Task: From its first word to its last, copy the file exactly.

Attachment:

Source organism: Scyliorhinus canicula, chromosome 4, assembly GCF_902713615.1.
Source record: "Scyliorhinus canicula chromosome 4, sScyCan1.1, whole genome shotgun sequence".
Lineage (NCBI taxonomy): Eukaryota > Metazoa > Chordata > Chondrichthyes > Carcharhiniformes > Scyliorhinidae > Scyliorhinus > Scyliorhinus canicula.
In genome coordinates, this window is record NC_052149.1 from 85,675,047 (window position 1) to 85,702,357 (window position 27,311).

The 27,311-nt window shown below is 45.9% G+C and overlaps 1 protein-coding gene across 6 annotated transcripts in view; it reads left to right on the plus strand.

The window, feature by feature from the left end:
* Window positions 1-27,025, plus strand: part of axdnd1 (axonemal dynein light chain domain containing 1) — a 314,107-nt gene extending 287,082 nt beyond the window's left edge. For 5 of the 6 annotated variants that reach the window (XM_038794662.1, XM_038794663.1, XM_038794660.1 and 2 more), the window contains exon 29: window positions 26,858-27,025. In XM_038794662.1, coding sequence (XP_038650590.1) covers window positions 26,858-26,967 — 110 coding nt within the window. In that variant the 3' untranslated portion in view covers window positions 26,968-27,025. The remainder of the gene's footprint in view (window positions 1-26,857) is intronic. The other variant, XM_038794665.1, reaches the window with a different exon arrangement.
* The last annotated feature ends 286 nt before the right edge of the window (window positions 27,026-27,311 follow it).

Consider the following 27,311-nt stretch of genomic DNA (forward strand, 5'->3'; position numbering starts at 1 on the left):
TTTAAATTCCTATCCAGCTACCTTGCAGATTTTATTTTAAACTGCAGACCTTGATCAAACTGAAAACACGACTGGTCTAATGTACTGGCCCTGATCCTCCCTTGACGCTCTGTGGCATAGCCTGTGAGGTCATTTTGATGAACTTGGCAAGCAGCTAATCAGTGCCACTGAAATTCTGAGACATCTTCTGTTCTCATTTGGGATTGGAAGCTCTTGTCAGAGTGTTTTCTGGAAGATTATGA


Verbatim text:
Source organism: Scyliorhinus canicula, chromosome 4, assembly GCF_902713615.1.
Source record: "Scyliorhinus canicula chromosome 4, sScyCan1.1, whole genome shotgun sequence".
Lineage (NCBI taxonomy): Eukaryota > Metazoa > Chordata > Chondrichthyes > Carcharhiniformes > Scyliorhinidae > Scyliorhinus > Scyliorhinus canicula.
In genome coordinates, this window is record NC_052149.1 from 85,675,047 (window position 1) to 85,702,357 (window position 27,311).

The 27,311-nt window shown below is 45.9% G+C and overlaps 1 protein-coding gene across 6 annotated transcripts in view; it reads left to right on the plus strand.

The window, feature by feature from the left end:
* Window positions 1-27,025, plus strand: part of axdnd1 (axonemal dynein light chain domain containing 1) — a 314,107-nt gene extending 287,082 nt beyond the window's left edge. For 5 of the 6 annotated variants that reach the window (XM_038794662.1, XM_038794663.1, XM_038794660.1 and 2 more), the window contains exon 29: window positions 26,858-27,025. In XM_038794662.1, coding sequence (XP_038650590.1) covers window positions 26,858-26,967 — 110 coding nt within the window. In that variant the 3' untranslated portion in view covers window positions 26,968-27,025. The remainder of the gene's footprint in view (window positions 1-26,857) is intronic. The other variant, XM_038794665.1, reaches the window with a different exon arrangement.
* The last annotated feature ends 286 nt before the right edge of the window (window positions 27,026-27,311 follow it).

Consider the following 27,311-nt stretch of genomic DNA (forward strand, 5'->3'; position numbering starts at 1 on the left):
TTTAAATTCCTATCCAGCTACCTTGCAGATTTTATTTTAAACTGCAGACCTTGATCAAACTGAAAACACGACTGGTCTAATGTACTGGCCCTGATCCTCCCTTGACGCTCTGTGGCATAGCCTGTGAGGTCATTTTGATGAACTTGGCAAGCAGCTAATCAGTGCCACTGAAATTCTGAGACATCTTCTGTTCTCATTTGGGATTGGAAGCTCTTGTCAGAGTGTTTTCTGGAAGATTATGA